For many companies, social media has become a vital tool that supports many business processes. Social media interactions, both internally and externally, can be used to build the brand, improve the company’s reputation and customer loyalty, hire talented staff, mobilise the collective knowledge of employees, shorten the development cycle, and improve the responsiveness of technical support processes.

HR managers look for job candidates on LinkedIn and XING, R&D teams publish their development guides on corporate Wikis, and technical support personnel use instant messengers to discuss in real-time critical issues with the product. Even CRM, by its very nature is based on a set of social communications profiled to the specific needs of the business.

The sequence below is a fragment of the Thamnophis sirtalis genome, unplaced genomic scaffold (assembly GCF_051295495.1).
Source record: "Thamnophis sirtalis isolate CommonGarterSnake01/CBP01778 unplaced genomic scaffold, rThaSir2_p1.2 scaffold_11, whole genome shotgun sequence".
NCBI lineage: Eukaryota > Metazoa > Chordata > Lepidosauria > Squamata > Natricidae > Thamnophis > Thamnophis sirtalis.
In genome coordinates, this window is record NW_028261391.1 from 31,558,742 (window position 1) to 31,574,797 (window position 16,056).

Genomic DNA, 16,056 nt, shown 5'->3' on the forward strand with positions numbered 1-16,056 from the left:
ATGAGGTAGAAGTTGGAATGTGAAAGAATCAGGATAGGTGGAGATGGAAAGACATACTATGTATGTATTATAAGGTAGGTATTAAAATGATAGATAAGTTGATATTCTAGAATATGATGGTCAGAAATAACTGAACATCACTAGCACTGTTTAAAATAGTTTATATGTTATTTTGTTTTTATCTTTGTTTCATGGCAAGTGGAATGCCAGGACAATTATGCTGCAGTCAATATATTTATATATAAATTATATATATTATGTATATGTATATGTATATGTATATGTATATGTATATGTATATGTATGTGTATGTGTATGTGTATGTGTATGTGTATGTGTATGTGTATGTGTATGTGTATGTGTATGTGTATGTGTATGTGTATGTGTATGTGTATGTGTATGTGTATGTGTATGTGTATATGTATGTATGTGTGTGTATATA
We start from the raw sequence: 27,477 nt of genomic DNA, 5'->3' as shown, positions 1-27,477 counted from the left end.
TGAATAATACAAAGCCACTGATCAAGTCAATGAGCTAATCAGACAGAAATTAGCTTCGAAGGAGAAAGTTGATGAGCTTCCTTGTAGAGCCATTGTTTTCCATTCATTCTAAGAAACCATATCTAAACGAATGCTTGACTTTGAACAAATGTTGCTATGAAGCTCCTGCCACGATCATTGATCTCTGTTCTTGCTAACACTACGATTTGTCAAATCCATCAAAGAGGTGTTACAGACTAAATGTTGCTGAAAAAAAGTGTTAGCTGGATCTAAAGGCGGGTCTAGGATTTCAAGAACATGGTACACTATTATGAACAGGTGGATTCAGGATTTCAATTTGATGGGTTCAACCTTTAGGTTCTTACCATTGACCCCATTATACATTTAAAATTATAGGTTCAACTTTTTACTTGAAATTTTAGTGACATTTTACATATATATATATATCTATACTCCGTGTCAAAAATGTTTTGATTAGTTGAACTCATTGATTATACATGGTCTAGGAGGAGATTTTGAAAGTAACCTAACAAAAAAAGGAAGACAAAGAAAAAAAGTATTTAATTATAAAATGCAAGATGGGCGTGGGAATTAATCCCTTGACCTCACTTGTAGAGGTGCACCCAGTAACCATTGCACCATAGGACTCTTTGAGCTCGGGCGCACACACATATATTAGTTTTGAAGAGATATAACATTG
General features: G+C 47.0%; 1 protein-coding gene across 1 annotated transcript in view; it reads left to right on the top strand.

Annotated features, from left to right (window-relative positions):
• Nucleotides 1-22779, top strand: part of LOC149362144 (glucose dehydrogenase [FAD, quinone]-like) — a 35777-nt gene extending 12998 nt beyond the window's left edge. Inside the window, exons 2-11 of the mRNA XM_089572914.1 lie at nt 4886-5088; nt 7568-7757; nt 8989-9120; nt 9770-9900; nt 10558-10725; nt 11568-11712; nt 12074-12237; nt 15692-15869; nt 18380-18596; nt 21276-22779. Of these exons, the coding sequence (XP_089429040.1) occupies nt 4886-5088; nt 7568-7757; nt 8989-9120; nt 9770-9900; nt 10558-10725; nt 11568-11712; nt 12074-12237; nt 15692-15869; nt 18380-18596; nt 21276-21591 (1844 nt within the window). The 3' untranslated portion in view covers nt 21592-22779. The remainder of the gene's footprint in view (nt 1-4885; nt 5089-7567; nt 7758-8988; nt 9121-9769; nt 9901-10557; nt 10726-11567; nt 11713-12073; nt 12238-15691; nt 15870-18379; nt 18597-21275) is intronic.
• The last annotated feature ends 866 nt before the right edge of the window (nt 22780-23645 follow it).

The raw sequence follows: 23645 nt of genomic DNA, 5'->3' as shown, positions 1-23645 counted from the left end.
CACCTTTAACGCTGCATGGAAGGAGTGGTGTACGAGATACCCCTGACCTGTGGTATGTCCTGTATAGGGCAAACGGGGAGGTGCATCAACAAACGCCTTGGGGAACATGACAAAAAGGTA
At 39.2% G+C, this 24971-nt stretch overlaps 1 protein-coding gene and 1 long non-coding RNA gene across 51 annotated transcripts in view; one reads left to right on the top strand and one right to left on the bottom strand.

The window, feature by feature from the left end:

The incredible progress of consumer electronics has led to the consumerisation of corporate IT and has given rise to the phenomenon of “bring your own computer” (BYOC). This is another reason why social media communications are unavoidable in the enterprise. It’s nearly impossible to stop people from posting to blogs, chatting, and looking at their favourite social networking sites from their own personal laptops and smartphones when using them for business purposes.

However, along with the benefits social media brings to businesses, it also introduces several problems. As confirmed by a recent survey on social media risks by the Ponemon Institute, in addition to reduced employee productivity and network bandwidth, as well as exposure to inappropriate content, the use of social media in the enterprise has increased two information security threats – virus or malware infections, and leakage of confidential information.